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Ice: A book with a character that’s dumb as a rock.

Amanda- Scam from the Zeroes trilogy by Scott Westerfeld, Deborah Biancotti, & Margo Lanagan. He gets it together, eventually.

Antonia- Winter from The Lunar Chronicles by Marissa Meyer is one who definitely isn’t all there but eventually you learn it’s less her being stupid and more that she’s just crazy.

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The Black Flame Candle: A book or series you wish you could resurrect.

Amanda- I actually sort of am resurrecting this series. I just found The Iron Fey series by Julie Kagawa and borrowed it from Antonia. So, I’m hoping to reread these soon.

Antonia- The Age of X series by Richelle Mead. As far as I can tell this series is never going past book two because of low sales and that really pisses me off.

Headless Billy Butcherson: A book that’s not as bad as people make it out to be.

Amanda- Again, but Better by Christine Riccio. I know this book has flaws, but I liked it anyway.

Antonia- Beastly by Alex Flinn. I think the terrible movie had an adverse affect on peoples opinions of the book.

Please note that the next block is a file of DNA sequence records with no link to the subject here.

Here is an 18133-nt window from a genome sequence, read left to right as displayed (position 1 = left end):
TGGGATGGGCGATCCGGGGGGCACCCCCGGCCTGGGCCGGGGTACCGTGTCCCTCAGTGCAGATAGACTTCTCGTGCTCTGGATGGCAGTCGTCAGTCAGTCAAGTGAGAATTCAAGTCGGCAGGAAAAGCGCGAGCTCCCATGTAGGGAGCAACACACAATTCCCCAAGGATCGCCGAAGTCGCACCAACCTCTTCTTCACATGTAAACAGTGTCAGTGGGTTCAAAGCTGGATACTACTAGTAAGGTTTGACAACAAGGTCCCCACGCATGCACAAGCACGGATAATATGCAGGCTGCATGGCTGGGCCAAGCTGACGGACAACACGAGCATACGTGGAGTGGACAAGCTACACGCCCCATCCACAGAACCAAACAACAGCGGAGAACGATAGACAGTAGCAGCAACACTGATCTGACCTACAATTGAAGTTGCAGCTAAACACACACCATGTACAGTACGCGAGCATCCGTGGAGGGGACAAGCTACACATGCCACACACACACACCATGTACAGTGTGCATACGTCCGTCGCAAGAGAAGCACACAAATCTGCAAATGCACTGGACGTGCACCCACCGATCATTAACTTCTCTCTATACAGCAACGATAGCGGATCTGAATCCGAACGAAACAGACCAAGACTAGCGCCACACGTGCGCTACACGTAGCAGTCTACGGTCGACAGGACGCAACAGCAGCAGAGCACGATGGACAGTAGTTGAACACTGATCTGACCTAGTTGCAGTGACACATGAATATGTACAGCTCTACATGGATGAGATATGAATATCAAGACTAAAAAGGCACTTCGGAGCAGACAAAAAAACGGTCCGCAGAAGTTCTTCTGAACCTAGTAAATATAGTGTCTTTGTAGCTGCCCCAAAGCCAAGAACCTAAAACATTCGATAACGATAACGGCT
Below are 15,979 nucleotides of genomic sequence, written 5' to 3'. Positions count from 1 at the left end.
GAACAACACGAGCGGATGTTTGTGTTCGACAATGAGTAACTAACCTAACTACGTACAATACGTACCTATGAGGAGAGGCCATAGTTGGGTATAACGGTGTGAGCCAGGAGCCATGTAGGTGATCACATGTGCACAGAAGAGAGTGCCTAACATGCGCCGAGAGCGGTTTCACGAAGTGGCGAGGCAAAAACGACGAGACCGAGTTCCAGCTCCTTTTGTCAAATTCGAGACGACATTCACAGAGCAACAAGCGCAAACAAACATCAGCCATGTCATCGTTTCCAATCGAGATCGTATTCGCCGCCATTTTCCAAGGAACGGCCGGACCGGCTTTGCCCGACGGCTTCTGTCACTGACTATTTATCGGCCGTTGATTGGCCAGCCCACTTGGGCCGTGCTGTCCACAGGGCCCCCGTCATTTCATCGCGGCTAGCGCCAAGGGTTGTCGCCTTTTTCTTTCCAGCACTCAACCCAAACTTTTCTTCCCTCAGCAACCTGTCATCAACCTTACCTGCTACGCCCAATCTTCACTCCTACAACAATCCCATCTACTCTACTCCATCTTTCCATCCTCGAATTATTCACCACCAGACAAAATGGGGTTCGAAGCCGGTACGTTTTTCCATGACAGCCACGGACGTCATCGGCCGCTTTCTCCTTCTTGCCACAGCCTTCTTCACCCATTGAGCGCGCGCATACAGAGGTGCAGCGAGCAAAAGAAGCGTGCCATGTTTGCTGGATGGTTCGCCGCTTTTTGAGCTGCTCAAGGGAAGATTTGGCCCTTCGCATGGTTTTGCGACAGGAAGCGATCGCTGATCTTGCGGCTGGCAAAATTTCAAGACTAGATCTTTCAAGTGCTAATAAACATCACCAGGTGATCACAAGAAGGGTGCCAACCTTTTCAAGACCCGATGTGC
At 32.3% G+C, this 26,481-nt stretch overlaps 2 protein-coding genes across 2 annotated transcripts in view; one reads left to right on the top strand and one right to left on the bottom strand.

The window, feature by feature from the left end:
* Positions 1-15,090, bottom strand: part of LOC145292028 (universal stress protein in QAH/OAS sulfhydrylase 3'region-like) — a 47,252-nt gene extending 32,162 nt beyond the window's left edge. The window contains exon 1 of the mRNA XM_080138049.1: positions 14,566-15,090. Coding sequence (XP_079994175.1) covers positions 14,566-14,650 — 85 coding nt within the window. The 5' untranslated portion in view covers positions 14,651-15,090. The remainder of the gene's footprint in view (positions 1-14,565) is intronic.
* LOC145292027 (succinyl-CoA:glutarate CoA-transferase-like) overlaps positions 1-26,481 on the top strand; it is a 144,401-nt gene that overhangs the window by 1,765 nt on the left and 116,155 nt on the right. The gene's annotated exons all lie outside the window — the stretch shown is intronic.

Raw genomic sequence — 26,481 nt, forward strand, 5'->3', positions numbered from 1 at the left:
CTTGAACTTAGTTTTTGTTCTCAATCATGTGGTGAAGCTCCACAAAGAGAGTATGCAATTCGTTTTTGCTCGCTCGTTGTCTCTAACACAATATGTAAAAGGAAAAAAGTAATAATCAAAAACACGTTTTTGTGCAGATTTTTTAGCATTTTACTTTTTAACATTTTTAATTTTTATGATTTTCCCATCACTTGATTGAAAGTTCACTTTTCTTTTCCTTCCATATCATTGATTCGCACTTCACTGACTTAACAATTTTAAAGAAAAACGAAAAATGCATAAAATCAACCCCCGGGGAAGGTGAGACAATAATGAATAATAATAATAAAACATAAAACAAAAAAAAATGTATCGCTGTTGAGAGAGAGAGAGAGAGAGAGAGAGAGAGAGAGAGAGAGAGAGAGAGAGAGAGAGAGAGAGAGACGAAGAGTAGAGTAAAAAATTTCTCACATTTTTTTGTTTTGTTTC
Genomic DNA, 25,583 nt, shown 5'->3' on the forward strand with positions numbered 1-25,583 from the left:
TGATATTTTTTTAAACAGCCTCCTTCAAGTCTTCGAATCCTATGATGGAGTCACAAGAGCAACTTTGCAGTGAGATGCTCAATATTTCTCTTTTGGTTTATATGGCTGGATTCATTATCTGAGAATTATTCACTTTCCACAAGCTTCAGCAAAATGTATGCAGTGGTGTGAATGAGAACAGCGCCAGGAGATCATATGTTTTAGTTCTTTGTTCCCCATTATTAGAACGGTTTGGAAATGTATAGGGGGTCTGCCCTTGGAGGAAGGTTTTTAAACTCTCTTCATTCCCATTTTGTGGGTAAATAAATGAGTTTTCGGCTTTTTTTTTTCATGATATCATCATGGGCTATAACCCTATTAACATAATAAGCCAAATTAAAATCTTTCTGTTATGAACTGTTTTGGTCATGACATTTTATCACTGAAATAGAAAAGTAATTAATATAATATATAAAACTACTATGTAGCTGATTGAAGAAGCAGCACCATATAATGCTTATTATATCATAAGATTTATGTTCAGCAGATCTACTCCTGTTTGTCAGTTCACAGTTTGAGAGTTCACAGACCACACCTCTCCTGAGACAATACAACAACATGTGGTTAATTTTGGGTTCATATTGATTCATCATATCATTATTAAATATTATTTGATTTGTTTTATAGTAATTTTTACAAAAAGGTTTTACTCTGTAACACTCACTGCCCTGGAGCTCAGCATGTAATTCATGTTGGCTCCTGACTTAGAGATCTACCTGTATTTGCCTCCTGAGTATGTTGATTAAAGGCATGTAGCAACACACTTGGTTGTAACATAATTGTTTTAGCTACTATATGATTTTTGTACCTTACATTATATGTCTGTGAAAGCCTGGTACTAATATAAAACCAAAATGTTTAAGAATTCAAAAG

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Winifred Sanderson’s Spell Book: A book with a mind of its own.

Amanda- The Disasters by M.K. England

Antonia- The Name of the Wind by Patrick Rothfuss.

Garry Marshall: A book with a cameo.

Amanda- I actually recently buddy read Hope and Other Punchlines by Julie Buxbaum. She totally made a reference to another one of her books (Tell Me Three Things) which totally made me laugh.

Antonia- Percy Jackson and the Olympians by Rick Riordan. I don’t remember exactly which books but a couple of them make subtle references to the Kane Chronicles and vice versa.

That’s all the questions for this one! We loved this tag, it was so fun to think of books for these questions. Now we’re off to watch some Hocus Pocus of course.

Now, we shall tag some lovely bloggers to also participate!

 

 

Blogtober Day One: Amanda’s Bookeyman-A-Thon TBR

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Hi, lovelies! I’m here today to say Happy October! It’s the prime time of the spooky season and I’m so excited to be participating in a Spooktober readathon that is hosted by two of my favorite bookish friends, Alana @ The Bookish Chick & Books in the Skye. I shall leave the link to the twitter thread with all of the info here. I have chosen Team Clan because fifteen-year-old me would never let me choose anything other than the Vampires. There are a few challenges that I will list below with my chosen books. The Bookeyman-A-Thon will be going on for the whole month of Spooktober. I don’t know about you, but I’m ready for some spooky books.